Yeah, definitely.  We keep it pretty fun all the time in the clubhouse and on the field.  You know, we're having a lot of fun.  Especially when we're winning.  Like I said, this is the first series we've been swept- I could be wrong (about that), but we're having a lot of fun.  Coming in the clubhouse everyday is exciting.  A lot of music being played after games most times, 'cause we're winning and only as of late has it been quiet.  But I'm sure on the road, we'll turn it around pretty quick.

-When there are these lulls with the long season or following a series sweep, who is the guy on this team that's going to pick everybody up?

I think we've got a few guys.  I think Quincy Nieporte, he's a pretty vocal guy.  Colby Fitch also pretty vocal.  You know, they're always talking.  They're always keeping everybody's heads up.  Zach Warren out of the bullpen.  He's another vocal guy.  He's one of those guys that keeps it light.  He's really funny.  He cracks a lot of jokes.  It's hard to be extremely serious and it's a good thing.  I mean even (manager) Marty (Malloy) and coach Bergesen, they talk a lot.  They're on us.  You know, stern when they need to be, but they'll also keep it light.

-What had it been like for you here this season?  What do you like about New Jersey?

Definitely different.  I kind of like the Wawas.  Big Wawa guy.  Weather's different.  Where I'm from, the west coast, it's pretty dry.  Here it's humid.  I've seen a lot of rain this year.  Don't get to see that a lot where I'm from.  It's been fun.  I've enjoyed it.  Especially the Wawa, the pork roll, egg and cheese.  It's all good.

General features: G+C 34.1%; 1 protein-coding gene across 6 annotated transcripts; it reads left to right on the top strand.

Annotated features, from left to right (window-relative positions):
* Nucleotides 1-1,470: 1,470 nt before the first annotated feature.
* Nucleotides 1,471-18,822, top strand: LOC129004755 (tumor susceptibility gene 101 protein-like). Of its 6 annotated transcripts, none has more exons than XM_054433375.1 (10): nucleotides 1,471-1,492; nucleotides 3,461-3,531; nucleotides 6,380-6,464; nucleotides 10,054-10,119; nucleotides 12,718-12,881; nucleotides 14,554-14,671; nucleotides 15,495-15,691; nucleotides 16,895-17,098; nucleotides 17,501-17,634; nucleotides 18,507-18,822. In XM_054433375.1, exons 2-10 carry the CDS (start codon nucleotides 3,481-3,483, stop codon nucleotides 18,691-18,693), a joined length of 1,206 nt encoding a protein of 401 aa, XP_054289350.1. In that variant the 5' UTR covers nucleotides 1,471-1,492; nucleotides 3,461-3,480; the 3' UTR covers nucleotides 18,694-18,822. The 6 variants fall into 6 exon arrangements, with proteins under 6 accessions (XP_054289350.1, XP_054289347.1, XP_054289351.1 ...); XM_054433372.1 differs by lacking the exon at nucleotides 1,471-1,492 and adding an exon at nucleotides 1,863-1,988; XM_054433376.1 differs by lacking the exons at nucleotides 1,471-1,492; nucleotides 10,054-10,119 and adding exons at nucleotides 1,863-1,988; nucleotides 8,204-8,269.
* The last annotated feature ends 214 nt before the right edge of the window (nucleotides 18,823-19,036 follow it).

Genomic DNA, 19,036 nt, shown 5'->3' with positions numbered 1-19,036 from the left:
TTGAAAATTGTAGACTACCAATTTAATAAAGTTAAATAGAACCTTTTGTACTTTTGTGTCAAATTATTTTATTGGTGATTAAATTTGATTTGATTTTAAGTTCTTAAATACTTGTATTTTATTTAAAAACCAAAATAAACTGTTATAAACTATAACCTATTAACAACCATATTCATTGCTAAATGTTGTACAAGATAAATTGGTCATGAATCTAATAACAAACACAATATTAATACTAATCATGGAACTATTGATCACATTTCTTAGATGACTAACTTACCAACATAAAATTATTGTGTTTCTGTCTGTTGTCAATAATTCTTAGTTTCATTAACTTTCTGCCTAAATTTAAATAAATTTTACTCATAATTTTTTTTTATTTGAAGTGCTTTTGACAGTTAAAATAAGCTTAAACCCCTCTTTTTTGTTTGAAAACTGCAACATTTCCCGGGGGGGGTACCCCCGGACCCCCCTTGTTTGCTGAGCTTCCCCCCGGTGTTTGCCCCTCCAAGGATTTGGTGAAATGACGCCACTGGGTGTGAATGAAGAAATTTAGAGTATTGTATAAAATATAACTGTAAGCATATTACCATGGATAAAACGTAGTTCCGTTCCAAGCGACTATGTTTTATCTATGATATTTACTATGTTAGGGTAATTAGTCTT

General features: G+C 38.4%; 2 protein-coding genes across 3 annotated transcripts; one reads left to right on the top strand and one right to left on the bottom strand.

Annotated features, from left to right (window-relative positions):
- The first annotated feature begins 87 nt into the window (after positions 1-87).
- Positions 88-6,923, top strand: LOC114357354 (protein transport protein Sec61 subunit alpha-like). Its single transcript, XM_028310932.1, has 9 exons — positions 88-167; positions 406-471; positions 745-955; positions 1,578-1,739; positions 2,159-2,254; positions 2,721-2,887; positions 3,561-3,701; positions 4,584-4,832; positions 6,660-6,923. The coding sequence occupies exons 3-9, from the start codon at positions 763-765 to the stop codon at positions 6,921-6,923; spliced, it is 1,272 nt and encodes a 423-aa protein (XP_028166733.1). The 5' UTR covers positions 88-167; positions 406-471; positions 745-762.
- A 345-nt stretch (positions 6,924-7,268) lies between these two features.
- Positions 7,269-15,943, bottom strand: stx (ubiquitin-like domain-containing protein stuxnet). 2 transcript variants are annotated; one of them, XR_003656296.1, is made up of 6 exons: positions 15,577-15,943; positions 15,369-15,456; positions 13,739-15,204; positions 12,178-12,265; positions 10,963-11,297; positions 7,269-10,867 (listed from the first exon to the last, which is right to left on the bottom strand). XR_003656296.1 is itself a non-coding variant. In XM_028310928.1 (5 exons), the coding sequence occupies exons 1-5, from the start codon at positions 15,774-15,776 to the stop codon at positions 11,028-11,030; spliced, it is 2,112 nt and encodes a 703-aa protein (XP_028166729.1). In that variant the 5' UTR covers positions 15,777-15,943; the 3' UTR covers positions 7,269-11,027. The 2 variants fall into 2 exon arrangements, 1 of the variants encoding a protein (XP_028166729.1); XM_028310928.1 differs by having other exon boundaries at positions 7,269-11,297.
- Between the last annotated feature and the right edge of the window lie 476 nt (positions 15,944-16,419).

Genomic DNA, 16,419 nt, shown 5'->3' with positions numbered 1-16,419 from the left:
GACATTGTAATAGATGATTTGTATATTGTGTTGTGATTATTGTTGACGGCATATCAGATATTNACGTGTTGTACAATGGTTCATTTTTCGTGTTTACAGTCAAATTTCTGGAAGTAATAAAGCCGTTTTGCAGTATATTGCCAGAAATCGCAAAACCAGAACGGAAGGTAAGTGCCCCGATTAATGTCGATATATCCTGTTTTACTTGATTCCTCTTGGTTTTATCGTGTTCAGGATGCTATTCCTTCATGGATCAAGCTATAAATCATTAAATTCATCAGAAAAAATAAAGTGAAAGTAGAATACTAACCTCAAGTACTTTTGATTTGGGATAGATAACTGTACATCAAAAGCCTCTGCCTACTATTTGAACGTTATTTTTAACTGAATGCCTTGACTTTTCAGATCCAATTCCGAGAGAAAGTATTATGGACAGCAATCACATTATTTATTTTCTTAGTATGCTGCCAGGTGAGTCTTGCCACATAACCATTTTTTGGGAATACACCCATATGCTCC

-Now the pork roll, egg and cheese is a big thing here with the mascot races each game.  Which one are you partial to, with the races that go on?

I usually root for whoever is last in the standings, 'cause I figure they have the best chance of winning.  But, I've been a big cheese guy this year I think.

-I also wanted to ask you if there were any players or pitchers that you admired while growing up.  Was there anyone that you wanted to emulate?

Jose Fernandez.  I really tried to model my game after him as I was coming up through junior college and then in college.  And he recently passed, but I really tried to model myself after him.  He probably wasn't as tall as me, but he still had an electric slider and I tried to adopt that as much as I could.  It'll probably never look like that, but that's one guy that I really watching a lot, coming up.

-Did you collect baseball cards growing up?

No, not really.

-Is there any early baseball memory that sticks out for you?  Or was there a point when you realized that this could be a possibility to play pro ball?

I just know I came from a small town and I was always one of the better players on the team and I was actually a catcher and third baseman and I wasn't a pitch until later.  And I just remember I always hit for power.  Hit a lot of home runs.  I really enjoyed hitting home runs and being the feared hitter on the team when I was coming up through little league and stuff.

-Do you ever take batting practice out here to show off that power a little bit?

Nope.  23 shutouts and zero pitchers batting practices. Shout out to Brad Bergesen for that one.

-(Laughs) Awesome!  At what point is it that you turn to pitching and realize that you're pretty good at it?